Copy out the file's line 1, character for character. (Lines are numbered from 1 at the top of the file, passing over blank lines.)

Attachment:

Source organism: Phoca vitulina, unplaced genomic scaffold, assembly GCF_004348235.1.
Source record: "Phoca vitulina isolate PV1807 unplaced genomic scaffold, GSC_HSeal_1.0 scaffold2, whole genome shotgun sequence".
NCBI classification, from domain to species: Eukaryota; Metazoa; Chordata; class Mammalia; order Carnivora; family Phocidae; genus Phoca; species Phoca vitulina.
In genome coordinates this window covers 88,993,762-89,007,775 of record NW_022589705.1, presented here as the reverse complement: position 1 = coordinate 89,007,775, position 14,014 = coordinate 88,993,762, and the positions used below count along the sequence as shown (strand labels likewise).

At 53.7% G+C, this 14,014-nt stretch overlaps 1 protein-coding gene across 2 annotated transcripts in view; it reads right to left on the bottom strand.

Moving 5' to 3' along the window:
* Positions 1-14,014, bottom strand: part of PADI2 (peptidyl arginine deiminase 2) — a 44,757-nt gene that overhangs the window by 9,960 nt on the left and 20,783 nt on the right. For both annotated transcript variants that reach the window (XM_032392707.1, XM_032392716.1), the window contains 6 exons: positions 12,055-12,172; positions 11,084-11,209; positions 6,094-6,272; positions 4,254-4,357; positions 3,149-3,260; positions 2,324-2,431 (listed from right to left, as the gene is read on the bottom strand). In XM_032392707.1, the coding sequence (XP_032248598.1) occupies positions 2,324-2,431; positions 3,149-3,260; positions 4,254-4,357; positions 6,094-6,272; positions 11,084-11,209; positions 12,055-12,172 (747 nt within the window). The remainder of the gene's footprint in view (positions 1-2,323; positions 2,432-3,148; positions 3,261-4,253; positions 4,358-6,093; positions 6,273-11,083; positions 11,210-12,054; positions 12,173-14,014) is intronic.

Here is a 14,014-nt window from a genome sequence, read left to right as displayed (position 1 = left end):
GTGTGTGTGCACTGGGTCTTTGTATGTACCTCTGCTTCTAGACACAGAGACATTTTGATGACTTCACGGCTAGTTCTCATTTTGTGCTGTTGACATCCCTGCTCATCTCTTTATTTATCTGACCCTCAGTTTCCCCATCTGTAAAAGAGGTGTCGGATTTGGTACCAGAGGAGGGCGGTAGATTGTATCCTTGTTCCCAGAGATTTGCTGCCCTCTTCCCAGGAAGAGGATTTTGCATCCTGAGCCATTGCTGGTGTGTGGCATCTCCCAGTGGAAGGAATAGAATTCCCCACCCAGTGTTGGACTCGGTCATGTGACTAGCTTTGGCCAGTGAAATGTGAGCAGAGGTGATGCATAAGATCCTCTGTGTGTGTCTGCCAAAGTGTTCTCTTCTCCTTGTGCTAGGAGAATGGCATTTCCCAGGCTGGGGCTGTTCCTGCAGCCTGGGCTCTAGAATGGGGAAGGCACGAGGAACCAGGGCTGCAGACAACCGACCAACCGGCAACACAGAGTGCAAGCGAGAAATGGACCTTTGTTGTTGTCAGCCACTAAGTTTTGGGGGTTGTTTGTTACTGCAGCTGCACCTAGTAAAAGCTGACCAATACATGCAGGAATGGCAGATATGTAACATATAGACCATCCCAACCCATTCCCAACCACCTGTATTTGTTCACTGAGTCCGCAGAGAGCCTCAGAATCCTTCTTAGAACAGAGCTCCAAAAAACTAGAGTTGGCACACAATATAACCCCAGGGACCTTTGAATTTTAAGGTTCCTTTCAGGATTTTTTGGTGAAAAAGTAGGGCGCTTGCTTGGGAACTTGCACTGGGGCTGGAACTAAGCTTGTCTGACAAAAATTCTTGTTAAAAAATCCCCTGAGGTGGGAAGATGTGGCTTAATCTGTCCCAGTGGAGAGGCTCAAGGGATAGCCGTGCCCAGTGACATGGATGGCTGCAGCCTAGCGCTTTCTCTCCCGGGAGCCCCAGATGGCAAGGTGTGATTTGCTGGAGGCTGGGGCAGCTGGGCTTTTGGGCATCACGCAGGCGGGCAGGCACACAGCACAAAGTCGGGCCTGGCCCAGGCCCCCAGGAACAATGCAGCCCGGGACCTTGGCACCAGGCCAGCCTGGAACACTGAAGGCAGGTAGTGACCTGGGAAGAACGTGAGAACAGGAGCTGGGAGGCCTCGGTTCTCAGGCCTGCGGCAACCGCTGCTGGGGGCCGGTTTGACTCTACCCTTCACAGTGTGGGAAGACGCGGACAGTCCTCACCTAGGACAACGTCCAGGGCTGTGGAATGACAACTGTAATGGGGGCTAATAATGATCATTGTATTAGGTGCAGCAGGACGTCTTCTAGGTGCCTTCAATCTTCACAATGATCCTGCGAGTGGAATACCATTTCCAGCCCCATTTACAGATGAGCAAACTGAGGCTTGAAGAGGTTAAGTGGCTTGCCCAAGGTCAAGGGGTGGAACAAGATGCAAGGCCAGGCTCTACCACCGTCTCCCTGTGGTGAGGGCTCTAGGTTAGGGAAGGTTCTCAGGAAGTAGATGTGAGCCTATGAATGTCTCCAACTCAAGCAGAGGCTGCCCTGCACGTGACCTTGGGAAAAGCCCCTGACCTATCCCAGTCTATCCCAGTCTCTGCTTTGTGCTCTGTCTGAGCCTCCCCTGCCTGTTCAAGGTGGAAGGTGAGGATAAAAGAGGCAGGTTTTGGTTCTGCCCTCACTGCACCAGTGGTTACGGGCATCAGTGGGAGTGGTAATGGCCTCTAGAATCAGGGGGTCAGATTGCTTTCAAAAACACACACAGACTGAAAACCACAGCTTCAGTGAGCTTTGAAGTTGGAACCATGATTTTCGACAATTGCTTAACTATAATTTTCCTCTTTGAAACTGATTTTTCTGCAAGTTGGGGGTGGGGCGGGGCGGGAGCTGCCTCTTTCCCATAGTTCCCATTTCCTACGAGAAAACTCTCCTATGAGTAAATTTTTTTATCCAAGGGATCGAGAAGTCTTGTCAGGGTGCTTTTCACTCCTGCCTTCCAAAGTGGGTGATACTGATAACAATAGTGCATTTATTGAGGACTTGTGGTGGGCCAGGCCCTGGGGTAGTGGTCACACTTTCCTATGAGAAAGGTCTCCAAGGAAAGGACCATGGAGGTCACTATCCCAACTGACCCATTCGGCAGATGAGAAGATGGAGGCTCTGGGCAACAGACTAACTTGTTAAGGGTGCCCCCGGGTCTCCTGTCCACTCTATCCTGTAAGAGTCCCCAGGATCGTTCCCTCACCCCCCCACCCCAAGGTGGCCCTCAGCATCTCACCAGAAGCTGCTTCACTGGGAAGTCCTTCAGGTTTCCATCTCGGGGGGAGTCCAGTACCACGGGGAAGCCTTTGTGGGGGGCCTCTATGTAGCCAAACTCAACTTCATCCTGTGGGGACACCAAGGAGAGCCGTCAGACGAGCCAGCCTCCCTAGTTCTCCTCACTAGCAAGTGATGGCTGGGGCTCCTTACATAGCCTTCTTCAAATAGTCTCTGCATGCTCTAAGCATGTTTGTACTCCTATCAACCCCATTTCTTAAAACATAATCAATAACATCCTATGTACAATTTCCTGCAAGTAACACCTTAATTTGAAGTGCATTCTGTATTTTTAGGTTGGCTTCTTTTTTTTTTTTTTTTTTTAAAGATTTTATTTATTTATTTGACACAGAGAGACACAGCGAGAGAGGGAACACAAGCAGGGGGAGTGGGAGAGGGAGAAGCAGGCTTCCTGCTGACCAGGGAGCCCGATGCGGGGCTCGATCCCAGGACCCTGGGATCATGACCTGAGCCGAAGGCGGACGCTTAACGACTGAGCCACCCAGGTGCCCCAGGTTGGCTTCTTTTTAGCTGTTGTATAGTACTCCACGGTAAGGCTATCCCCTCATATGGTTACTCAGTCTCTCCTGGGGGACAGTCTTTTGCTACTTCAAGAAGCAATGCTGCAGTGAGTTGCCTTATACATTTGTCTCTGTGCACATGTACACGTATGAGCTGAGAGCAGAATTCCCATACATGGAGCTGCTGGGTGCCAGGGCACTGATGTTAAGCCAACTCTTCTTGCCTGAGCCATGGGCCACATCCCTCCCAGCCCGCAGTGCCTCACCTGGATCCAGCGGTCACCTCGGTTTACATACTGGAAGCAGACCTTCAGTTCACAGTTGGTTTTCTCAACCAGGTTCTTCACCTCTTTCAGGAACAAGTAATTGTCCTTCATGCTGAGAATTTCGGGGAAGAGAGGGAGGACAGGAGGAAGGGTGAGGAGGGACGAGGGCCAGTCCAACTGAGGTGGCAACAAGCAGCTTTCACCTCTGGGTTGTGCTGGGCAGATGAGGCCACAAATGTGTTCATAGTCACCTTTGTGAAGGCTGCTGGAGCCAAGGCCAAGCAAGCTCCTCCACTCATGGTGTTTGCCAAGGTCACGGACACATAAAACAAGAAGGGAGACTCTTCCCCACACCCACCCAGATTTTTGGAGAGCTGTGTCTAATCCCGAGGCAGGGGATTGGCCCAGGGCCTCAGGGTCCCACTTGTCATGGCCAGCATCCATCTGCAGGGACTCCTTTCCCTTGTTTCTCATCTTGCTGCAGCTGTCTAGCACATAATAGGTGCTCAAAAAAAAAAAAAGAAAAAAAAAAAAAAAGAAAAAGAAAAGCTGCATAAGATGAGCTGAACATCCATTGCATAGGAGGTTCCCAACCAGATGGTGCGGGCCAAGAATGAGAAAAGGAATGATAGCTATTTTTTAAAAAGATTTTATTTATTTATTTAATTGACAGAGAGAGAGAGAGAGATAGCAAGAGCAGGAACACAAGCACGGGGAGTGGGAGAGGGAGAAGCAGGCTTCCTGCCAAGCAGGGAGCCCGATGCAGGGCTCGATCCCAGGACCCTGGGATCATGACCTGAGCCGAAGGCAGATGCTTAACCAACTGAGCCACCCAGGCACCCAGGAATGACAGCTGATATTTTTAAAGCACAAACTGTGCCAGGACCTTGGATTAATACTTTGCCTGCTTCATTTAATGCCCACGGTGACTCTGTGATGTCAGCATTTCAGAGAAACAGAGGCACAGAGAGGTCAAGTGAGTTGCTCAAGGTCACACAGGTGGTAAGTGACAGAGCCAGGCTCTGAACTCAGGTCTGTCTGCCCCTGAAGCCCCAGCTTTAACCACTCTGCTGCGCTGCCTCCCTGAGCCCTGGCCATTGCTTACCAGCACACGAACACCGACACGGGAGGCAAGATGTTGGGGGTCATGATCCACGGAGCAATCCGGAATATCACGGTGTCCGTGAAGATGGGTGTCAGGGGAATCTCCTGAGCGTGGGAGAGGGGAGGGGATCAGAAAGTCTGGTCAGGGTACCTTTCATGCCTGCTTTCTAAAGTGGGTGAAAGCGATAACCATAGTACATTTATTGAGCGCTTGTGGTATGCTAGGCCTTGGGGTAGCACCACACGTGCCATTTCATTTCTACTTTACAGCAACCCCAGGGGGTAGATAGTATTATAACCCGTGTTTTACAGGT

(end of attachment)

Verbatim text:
Source organism: Phoca vitulina, unplaced genomic scaffold, assembly GCF_004348235.1.